On Black Friday, the few retail stores in Siloam Springs explode with Christmas shoppers looking for the best deals. Thanksgiving weekend is terryifying for retail industry employees. Walmart repurposes holiday hires as traffic directors. Lines stretch and curve around electronics stores such as GameStop.
What may be trouble for the workers, however, is health for the company and its community. Although Black Friday may initially seem to work against the smaller retail businesses in a community, business planning organizations such as Main Street and the Chamber of Commerce work diligently to ensure the town’s economic health.
Kelsey Howard, executive director of Main Street Siloam Springs, never stops working to preserve the historic downtown Siloam area. She works closely with the small businesses that line Broadway and beyond, including Ash & Ember, Pure Joy, and Pour Jons. For Howard, helping these businesses is a yearlong task: “We don’t wait until Christmas time to give credit to our downtown businesses and to put a spotlight on the uniqueness of what they do and who they are.”
“We promote them and celebrate them and work alongside them all year long. I think that partnership is a strength. They have a consistent clientele all year round.” Howard said.
While few stores can stand against larger corporate franchises like Walmart when it comes to inventory, smaller businesses such as those in downtown Siloam sell consistent, locally-made products that support recognizable entrepreneurs and their families. “They have built relationships with the business owners, and they know that when they shop local, they are contributing to the livelihoods of these people they’ve come to know and that they’re contributing to the existence of these really unique shops,” Howard said.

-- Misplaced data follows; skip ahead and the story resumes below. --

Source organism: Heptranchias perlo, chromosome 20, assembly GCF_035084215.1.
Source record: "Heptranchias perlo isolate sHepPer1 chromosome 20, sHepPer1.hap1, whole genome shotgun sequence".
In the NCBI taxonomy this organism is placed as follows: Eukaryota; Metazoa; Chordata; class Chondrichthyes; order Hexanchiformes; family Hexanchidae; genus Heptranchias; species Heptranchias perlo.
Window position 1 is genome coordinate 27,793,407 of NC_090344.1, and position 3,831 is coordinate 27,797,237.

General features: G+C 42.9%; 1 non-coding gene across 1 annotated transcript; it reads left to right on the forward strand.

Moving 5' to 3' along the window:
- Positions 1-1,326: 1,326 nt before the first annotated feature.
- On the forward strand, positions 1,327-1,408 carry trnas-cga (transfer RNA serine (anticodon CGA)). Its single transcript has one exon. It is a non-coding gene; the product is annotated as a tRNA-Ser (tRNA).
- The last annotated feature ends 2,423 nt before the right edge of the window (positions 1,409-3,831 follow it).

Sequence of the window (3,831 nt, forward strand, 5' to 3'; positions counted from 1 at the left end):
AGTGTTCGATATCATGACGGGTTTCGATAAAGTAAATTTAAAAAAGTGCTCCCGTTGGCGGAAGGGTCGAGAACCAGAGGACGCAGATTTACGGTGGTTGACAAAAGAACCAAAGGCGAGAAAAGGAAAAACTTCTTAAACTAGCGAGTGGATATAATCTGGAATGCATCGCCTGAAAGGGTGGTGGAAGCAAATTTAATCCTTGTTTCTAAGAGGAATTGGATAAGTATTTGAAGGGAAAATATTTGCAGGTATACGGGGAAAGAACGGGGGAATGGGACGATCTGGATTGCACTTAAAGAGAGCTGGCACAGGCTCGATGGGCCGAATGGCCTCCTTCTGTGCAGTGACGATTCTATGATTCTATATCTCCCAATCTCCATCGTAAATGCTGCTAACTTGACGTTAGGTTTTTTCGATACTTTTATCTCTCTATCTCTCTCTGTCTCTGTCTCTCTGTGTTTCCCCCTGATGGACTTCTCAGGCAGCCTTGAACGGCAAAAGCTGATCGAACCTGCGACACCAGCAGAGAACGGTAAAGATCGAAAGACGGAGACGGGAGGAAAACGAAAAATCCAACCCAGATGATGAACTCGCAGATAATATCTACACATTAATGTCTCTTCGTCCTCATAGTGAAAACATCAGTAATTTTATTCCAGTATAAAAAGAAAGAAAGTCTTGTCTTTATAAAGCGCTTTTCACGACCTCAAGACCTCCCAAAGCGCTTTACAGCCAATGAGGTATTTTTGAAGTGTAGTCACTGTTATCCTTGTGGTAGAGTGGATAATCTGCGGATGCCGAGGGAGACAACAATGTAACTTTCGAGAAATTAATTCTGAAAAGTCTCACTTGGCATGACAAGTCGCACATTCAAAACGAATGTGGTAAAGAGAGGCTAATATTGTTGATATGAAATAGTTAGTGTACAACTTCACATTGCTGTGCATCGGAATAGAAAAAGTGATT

This is not to say these small businesses on Broadway have a direct adversarial relationship with the businesses on highway 412. There is, instead, a sort of symbiotic cooperation between the businesses, and one that must be managed carefully. Wayne Mays, CEO of the Siloam Springs Chamber of Commerce, said that the primary issue was one of balance.
“They’re all our members, and the large businesses as well as the small are looking to plug a retail leakage,” Mays said, referring to money spent in other communities. Mays said that the leakage is coming from the more diverse options in the larger Northwest Arkansas area including Fayetteville, Rogers, Springdale and Bentonville. Mays and Nathan Reed, director of economic development for the Siloam Springs Chamber of Commerce, referred to this area as “The Corridor.”
Big businesses often do not suffer as much from smaller specialty businesses, but retail leakage affects all members of the business community. Neither Black Friday nor the holiday season diminish net retail revenue for most small businesses. People look locally for local products, and to larger stores to meet needs small businesses cannot fill. Both large businesses and small ones are a part of a community and are dedicated to seeing that community thrive.